Aug. 17, 2018

University of Calgary launches new master's program in software engineering

Province funds 40 new student seats as part of an initiative to improve tech training across Alberta

Alberta’s future is being built on a digital foundation — and thanks to a new fast-track master’s degree in software engineering, the University of Calgary can produce even more skilled graduates to help make that happen.

Advanced Education Minister Marlin Schmidt, above, second from the left, announced on Thursday that starting this September, the province will fund a new hands-on, course-based master’s degree in software engineering at the Schulich School of Engineering. The first cohort of 40 students will complete the highly focused, in-depth training as soon as eight months later.

“The University of Calgary is home to some very well-recognized technology programs, so it’s encouraging to see that the government is increasing its support in this area,” says University of Calgary Provost Dru Marshall. “We have the talented faculty and students needed to help diversify our economy, and with additional government funds we can continue to grow in technology areas.”

The new master’s program is part of a broader five-year commitment made by the Government of Alberta in the spring to add 3,000 tech training spaces across the province.

Anticipated shortage of software designers, programmers and developers

According to the provincial ministry of Economic Development and Trade, Alberta is projecting a labour shortage of computer and information systems professionals by 2025, as well as a shortage of software designers, programmers and developers. Given that half of the most in-demand skills in 2017 weren’t on the radar in the top 10 list of in-demand skills 2013, it is vital that educational programming is quick to respond to the rapid changes taking place so that graduates with the right skills fill the gaps as they emerge.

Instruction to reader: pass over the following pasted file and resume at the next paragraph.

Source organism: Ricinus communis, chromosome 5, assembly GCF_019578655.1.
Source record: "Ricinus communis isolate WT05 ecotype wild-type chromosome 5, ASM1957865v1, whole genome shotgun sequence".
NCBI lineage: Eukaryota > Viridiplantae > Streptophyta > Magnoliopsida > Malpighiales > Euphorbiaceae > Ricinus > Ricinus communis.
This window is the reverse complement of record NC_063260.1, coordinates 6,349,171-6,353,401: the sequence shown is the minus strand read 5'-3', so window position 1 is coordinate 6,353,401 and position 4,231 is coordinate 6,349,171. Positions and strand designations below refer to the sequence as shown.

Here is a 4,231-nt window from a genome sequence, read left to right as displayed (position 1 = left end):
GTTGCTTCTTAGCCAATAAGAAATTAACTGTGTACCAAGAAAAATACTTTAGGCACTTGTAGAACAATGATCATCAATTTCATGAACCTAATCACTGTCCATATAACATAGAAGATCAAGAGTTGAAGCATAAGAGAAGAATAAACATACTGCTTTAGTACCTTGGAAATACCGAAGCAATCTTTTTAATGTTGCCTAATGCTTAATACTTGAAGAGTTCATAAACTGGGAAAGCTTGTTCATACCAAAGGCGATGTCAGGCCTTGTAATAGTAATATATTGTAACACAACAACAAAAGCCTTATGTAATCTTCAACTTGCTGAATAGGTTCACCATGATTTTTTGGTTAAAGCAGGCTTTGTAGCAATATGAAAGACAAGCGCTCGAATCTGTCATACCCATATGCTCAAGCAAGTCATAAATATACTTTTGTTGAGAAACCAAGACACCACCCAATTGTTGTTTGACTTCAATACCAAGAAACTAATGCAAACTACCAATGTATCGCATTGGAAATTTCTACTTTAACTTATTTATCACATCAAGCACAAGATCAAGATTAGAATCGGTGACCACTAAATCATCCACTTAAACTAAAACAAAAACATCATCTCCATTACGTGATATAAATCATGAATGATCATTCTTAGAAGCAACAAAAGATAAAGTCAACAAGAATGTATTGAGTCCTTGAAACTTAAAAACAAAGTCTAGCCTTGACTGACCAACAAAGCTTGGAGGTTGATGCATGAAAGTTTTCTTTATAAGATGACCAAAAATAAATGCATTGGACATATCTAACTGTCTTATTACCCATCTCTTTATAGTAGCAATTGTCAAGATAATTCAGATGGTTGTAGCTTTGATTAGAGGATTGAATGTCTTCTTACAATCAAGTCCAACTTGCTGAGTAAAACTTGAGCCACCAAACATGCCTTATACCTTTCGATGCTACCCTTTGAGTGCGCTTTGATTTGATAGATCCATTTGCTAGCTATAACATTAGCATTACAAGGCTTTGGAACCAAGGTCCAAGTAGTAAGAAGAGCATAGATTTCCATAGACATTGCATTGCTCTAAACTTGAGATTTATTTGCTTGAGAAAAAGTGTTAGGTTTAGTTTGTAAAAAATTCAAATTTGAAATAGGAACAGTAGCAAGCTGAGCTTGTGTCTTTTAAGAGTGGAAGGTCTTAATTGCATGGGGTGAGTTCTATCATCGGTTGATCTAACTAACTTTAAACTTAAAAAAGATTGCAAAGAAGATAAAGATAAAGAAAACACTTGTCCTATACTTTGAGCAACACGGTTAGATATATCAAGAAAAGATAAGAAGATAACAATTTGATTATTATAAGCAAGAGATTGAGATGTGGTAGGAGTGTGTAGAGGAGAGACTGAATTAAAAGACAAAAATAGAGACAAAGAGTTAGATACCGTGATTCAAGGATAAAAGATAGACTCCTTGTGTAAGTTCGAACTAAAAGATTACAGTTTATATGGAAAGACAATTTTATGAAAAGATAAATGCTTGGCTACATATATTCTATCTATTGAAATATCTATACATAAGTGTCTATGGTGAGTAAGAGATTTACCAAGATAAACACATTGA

“The world is on the verge of a digital revolution that will transform how we work, live and play, and it is our responsibility to prepare students for jobs that don’t even exist today,” says Dr. Bill Rosehart, dean of the Schulich School of Engineering. “This one-year master’s degree in software engineering will provide our graduates with expertise, experience and insight to help them succeed as entrepreneurs and leaders in that digital future.”

From farming to city planning and natural resources, there’s virtually no industry left untouched by computer technology and demand for software engineers is expected to grow exponentially in the next few years and decades.

With Minister Schmidt at the announcement are, from left: Schulich School of Engineering Dean Bill Rosehart, TACT co-chair Brad Zumwalt, and University of Calgary Provost Dru Marshall.

With the minister are: engineering dean Rosehart, TACT co-chair Brad Zumwalt, and Provost Marshall.

Riley Brandt, University of Calgary

Contribute to future economic machine